RMK grouse surveillance finds them in places we have never seen them before 17.06

During the RMK grouse surveillance, the birds or their traces such as feathers and faeces were found in places they have previously not been found before.

In this year’s grouse surveillance, RMK has focused on so-called stepping stones – areas that are located between known playing grounds of grouse and those that could be suitable areas of habitat.

“These are areas where grouse surveillance is usually not carried out, which makes any discovery of grouse or their traces there a pleasant surprise,” says RMK nature conservation department biodiversity surveillance specialist Margus Pensa.

A surprisingly large amount of birds was found by RMK employees in former quarries of Viivikonna, now reforested by RMK with pine trees. Many traces were found there, as well as four male and three female grouse themselves.

“As a pleasant surprise, we also found grouse on the ash plateau of the Eesti Power Plant in Kõrgesoo, where we found just as many traces, and managed to see at least two male grouses,” said Pensa. “Throughout the period of compiling two bird atlases – that’s almost 40 years – Kõrgesoo has been a blank spot on the map where grouse have not been spotted before.”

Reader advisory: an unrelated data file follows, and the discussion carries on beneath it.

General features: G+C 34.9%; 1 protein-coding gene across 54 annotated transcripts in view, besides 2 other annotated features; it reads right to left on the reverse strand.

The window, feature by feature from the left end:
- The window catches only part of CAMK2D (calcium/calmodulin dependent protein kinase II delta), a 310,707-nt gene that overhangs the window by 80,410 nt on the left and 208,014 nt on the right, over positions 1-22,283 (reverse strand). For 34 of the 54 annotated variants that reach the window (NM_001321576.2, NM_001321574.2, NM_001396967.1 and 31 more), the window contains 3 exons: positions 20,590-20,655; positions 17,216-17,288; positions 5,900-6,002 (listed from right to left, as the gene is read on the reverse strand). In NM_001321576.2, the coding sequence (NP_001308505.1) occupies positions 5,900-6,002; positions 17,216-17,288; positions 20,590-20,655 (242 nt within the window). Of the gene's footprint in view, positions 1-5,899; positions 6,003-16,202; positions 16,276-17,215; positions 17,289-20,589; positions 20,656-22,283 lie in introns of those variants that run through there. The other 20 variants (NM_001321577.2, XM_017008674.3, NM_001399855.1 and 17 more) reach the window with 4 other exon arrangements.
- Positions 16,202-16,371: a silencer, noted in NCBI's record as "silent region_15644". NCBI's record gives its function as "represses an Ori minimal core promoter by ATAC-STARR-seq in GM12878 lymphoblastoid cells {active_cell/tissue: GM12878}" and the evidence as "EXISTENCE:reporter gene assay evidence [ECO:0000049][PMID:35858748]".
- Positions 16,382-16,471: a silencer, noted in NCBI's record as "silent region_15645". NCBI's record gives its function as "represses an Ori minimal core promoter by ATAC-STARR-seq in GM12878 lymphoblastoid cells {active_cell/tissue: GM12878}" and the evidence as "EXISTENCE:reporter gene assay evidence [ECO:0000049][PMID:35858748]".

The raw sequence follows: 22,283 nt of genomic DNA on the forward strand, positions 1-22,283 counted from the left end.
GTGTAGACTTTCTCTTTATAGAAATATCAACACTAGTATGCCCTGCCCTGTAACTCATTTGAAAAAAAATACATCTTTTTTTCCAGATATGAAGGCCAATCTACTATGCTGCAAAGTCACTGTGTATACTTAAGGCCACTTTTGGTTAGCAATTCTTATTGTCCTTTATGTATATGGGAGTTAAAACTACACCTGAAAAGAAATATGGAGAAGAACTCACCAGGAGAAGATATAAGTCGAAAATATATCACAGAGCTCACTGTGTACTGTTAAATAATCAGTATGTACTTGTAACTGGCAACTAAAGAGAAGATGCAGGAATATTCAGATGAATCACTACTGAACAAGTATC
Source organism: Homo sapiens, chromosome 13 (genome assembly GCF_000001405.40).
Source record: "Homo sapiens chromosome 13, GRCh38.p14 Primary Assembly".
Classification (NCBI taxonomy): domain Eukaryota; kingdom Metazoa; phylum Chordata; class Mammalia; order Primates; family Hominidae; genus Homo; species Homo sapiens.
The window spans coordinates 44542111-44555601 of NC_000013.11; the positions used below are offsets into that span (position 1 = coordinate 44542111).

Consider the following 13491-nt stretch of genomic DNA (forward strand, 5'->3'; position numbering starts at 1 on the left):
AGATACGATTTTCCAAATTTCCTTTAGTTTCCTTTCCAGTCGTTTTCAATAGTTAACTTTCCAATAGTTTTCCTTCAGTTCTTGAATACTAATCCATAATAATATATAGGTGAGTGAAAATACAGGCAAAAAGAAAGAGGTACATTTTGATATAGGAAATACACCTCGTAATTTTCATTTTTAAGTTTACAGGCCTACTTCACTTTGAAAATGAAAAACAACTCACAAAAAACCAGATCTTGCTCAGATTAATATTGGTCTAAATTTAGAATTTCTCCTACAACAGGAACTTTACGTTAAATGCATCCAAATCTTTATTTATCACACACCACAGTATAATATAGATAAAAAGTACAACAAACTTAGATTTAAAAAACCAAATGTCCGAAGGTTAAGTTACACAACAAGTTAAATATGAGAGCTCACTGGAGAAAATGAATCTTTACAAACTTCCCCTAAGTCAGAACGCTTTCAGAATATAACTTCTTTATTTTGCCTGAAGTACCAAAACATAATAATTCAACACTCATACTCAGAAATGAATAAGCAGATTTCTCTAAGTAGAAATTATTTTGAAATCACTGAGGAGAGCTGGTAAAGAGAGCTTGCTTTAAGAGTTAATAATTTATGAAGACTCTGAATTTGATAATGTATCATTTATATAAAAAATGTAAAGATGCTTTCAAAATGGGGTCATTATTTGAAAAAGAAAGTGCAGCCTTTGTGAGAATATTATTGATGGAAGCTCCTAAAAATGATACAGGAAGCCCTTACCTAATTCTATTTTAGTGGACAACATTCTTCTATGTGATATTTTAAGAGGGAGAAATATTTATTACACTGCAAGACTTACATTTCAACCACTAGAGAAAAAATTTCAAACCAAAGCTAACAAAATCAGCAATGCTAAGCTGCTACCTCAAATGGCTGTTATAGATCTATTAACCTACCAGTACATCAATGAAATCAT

In total, RMK conducted grouse surveillance in 38 areas, in 17 of which the bird itself or its traces have been spotted.

Grouse faeces. Photo: Margus Pensa

“It is, indeed, a good result when grouse is found in places that have no recent history of grouse habitat or no history at all,” said Pensa. “It is possible that some of the surveyed areas will be classified as a playing ground and will be entered into the Environment Registry.”

Priipalu in Valgamaa can be considered one of the new playing grounds where grouse have been surprisingly spotted during marsh restoration. “Priipalu was not even in our initial surveillance list but when the RMK nature conservation specialist Priit Voolaid went to check the restoration process, he accidentally found grouse,” says Pensa.

RMK employees have been conducting grouse surveillance since 2016, in order to better understand the number and area of habitat of these endangered birds. The results are forwarded to the Environment Agency. The State Forest Management Centre is the biggest nature conservation operator in Estonia.

Further information:
Margus Pensa
Species Conservation Specialist at the State Forest Management Centre’s Nature Protection Department
5627 7115